Roosevelt Island, formerly known as Welfare Island, and before that Blackwell's Island, is a narrow island in the East River of New York City. It lies between the island of Manhattan to its west and the borough of Queens to its east. Running from Manhattan's East 46th to East 85th streets, it is about two miles long, with a maximum width of 800 feet, and a total area of 147 acres. The island is part of the Borough of Manhattan and New York County.
The land is owned by the city, but was leased to the State of New York's Urban Development Corporation for 99 years in 1969. Most of the residential buildings on Roosevelt Island are rental buildings. One (Rivercross) is a cooperative. One (Riverwalk Place) is a condo. One rental building (Eastwood) has left New York State's Mitchell-Lama affordable housing program, though current residents are protected. Three other buildings are now working toward privatization, including the cooperative.
Before colonization, the island was called Minnahononck (sometimes spelled Minnahanock) by the aboriginal Indians. In 1637, the Dutch purchased the island from the natives and named it Varckens (Hogs') Island. It was named Manning's Island after captain John Manning between 1666 and 1686, Blackwell's Island between 1686 and 1921, and Welfare Island between 1921 and 1973. Throughout the 19th century, various hospitals, asylums, and correctional institutions were located on the island. Welfare Penitentiary (where entertainer Mae West once served time) was closed in 1935 after the completion of a new penitentiary on Rikers Island. (At least one source claims the island was named "Flynn's Island" prior to being renamed Blackwell's Island.)
In 1973, the island was renamed again in anticipation of the building of a major United States Presidential Memorial to President Franklin Delano Roosevelt. The monument was intended - in part - to make the island more attractive to potential residents and visitors. It was planned as a large three-walled granite room open to the sky and facing the water at the island's southern tip, with the Four Freedoms inscribed on one wall. Owing primarily to the untimely death of the architect, Louis Kahn, the memorial was never built. Some still hope to complete the project despite the construction of a Franklin Delano Roosevelt Memorial in the nation's capital. An alternative proposal involving calling for a large public plaza at the site also has been halted.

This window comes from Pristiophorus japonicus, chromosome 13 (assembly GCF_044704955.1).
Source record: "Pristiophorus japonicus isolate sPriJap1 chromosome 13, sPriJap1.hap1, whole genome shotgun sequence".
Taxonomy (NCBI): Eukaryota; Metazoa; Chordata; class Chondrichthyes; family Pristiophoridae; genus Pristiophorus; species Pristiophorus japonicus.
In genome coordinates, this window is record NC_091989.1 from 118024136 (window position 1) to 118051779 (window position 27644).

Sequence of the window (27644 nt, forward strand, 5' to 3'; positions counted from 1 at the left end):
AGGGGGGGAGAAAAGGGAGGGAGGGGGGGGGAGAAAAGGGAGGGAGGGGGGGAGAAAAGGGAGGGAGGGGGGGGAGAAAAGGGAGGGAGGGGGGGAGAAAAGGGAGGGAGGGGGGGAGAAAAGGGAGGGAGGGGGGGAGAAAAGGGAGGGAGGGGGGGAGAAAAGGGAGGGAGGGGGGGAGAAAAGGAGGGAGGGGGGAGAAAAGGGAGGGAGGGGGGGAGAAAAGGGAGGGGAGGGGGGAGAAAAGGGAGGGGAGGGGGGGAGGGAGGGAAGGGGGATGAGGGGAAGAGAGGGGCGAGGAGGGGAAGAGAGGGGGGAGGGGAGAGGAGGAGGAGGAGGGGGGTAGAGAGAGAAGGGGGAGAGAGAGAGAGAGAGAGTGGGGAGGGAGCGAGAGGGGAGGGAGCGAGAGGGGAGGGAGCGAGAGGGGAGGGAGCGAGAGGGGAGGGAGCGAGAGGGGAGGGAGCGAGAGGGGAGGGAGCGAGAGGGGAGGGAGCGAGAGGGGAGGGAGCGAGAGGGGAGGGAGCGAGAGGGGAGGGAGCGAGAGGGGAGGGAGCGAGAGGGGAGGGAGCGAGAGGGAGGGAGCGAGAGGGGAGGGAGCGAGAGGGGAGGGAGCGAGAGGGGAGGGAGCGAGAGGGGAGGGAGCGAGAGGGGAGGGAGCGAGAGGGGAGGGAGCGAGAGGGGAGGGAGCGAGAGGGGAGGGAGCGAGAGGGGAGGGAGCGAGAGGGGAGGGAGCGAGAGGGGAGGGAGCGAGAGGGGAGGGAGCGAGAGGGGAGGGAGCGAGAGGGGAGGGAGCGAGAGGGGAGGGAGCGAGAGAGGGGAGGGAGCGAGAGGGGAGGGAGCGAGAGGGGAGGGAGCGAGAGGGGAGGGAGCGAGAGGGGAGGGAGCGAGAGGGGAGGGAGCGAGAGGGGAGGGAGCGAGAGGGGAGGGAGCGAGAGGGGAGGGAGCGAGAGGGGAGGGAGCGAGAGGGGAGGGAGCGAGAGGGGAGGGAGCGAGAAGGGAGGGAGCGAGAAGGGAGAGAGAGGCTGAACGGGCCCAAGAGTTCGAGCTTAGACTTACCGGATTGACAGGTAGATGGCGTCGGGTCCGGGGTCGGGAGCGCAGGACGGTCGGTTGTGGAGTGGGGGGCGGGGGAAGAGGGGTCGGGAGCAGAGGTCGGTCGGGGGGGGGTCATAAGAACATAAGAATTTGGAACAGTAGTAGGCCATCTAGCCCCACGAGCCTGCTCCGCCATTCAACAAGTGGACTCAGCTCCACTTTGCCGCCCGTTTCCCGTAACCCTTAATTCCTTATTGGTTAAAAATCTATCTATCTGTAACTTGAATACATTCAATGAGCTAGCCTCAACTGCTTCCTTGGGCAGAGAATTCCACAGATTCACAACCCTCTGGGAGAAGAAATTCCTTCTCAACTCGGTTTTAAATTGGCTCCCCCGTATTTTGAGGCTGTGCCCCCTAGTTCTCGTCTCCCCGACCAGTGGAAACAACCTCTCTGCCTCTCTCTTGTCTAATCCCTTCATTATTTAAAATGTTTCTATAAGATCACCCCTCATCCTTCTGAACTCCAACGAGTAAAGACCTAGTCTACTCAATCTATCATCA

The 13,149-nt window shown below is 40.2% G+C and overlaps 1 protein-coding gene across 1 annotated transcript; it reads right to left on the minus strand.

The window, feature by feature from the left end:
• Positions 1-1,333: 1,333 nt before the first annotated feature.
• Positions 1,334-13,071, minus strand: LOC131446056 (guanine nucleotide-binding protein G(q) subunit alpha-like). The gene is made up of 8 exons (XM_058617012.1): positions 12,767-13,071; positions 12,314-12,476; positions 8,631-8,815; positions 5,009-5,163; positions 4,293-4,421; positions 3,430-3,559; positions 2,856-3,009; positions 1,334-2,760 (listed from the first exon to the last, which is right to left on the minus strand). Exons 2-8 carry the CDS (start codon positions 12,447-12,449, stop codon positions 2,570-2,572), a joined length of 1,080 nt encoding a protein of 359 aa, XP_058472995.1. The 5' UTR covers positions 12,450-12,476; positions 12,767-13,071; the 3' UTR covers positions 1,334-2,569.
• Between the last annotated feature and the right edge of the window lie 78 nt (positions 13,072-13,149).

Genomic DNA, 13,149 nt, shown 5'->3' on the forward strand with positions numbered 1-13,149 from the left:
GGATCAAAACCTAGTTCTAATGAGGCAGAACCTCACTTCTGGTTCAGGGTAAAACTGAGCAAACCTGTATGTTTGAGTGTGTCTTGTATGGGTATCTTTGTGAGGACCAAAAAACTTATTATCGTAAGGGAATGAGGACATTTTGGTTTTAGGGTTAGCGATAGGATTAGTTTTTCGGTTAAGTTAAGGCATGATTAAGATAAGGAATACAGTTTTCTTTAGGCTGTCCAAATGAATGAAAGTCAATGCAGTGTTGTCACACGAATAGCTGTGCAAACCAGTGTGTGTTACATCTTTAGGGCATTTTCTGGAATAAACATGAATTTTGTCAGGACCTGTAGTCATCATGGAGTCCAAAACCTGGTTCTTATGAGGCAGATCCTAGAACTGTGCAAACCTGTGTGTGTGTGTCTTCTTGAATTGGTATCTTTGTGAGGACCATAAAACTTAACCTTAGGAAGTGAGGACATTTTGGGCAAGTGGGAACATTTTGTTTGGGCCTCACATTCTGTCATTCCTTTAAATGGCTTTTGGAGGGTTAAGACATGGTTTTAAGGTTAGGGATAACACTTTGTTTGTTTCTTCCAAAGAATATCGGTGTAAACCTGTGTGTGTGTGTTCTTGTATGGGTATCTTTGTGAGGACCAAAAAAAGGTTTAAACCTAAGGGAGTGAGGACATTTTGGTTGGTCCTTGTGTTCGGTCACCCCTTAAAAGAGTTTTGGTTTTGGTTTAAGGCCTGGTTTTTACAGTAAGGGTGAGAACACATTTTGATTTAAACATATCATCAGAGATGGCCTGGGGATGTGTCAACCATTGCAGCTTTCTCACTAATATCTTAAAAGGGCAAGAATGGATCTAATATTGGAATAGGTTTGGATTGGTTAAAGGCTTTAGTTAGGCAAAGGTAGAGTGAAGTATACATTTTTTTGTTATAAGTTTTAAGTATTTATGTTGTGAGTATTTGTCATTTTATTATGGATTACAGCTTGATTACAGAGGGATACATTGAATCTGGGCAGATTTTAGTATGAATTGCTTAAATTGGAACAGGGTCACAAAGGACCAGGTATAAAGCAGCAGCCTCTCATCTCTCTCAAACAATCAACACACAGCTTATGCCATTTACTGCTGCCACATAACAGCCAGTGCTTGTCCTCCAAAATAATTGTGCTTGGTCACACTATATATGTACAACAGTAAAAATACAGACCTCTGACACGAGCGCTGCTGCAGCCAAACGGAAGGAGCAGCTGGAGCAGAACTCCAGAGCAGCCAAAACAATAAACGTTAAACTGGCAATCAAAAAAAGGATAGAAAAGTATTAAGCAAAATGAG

During the 1980s and 1990s, the island was developed as a residential community with a number of high-rise apartment buildings. Two long-term medical care facilities of Goldwater Hospital are located at opposite ends of the island. Many foreign diplomats live on Roosevelt Island because of its close proximity to United Nations headquarters on the East Side of Manhattan. Residents are members of a Residents Association (RIRA), and the Island is served by a fortnightly community newspaper, The Main Street WIRE, and by a resident-operated website, NYC10044.com at http://nyc10044.com.
The island's masterplan , adopted in 1969, divided the island into three residential communities and forbade the use of automobiles on the island. It was intended that residents would park their cars at a large garage and use public transportation to circulate. Another innovation was the plan's development of a 'mini-school system' in which classrooms for the island's public intermediate school were distributed among all the residential developments, in a campus-like fashion (as opposed to being centralized in one large building).
The first phase of Roosevelt Island's development was called "Northtown." It consists of four housing complexes: Eastwood, Island House, Rivercross, and Westwood (also known as the WIRE buildings). Rivercross is a Mitchell-Lama co-op, while the rest of the buildings in Northtown are rentals. Eastwood, the largest apartment complex on the island, and Westwood were designed by noted architect Josep Lluis Sert, then dean of Harvard Graduate School of Design. Eastwood, along with Peabody Terrace (in Cambridge, MA), is a prime example of Sert's investigations into high-rise multiple-dwelling residential buildings. It achieves a remarkable level of efficiency by triple-loading corridors with duplex apartment units, such that elevators and public corrdiors are only needed every three floors. Island House and Rivercross were noteworthy for their use of pre-fabricated cladding systems.
In 1989, the next complex of buildings arrived on Roosevelt Island called Manhattan Park and was created in a pseudo-historical post-modern style. In 2006 the old Octagon mental instutution was reopened as luxary condos and, currently, the island is in the middle of a massive project named Southtown, which involves the construction of nine new buildings in the area between the original WIRE buildings and the Tram.
All information obtained from Wikipedia's entry on Roosevelt Island and edited by Greg Goodman